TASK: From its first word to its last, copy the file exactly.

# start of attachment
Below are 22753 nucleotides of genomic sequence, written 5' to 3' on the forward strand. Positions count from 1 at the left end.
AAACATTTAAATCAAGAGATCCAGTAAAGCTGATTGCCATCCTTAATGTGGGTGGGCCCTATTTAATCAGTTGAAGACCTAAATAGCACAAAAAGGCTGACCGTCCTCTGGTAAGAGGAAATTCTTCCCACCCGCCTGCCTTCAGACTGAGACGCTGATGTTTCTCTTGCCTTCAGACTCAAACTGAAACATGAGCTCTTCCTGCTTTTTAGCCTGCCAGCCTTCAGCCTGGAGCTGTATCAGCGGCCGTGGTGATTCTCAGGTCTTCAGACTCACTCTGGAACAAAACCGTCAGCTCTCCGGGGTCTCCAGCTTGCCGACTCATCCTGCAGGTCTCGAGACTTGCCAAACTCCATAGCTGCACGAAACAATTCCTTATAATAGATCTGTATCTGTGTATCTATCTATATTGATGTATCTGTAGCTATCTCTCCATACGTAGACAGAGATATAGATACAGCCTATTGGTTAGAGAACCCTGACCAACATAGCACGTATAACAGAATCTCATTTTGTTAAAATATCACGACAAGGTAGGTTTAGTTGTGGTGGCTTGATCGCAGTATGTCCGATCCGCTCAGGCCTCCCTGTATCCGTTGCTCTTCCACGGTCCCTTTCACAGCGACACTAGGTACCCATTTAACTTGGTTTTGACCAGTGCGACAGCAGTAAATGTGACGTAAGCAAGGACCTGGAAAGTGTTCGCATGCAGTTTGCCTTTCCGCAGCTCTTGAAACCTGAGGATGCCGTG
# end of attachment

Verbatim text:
Below are 22753 nucleotides of genomic sequence, written 5' to 3' on the forward strand. Positions count from 1 at the left end.
AAACATTTAAATCAAGAGATCCAGTAAAGCTGATTGCCATCCTTAATGTGGGTGGGCCCTATTTAATCAGTTGAAGACCTAAATAGCACAAAAAGGCTGACCGTCCTCTGGTAAGAGGAAATTCTTCCCACCCGCCTGCCTTCAGACTGAGACGCTGATGTTTCTCTTGCCTTCAGACTCAAACTGAAACATGAGCTCTTCCTGCTTTTTAGCCTGCCAGCCTTCAGCCTGGAGCTGTATCAGCGGCCGTGGTGATTCTCAGGTCTTCAGACTCACTCTGGAACAAAACCGTCAGCTCTCCGGGGTCTCCAGCTTGCCGACTCATCCTGCAGGTCTCGAGACTTGCCAAACTCCATAGCTGCACGAAACAATTCCTTATAATAGATCTGTATCTGTGTATCTATCTATATTGATGTATCTGTAGCTATCTCTCCATACGTAGACAGAGATATAGATACAGCCTATTGGTTAGAGAACCCTGACCAACATAGCACGTATAACAGAATCTCATTTTGTTAAAATATCACGACAAGGTAGGTTTAGTTGTGGTGGCTTGATCGCAGTATGTCCGATCCGCTCAGGCCTCCCTGTATCCGTTGCTCTTCCACGGTCCCTTTCACAGCGACACTAGGTACCCATTTAACTTGGTTTTGACCAGTGCGACAGCAGTAAATGTGACGTAAGCAAGGACCTGGAAAGTGTTCGCATGCAGTTTGCCTTTCCGCAGCTCTTGAAACCTGAGGATGCCGTG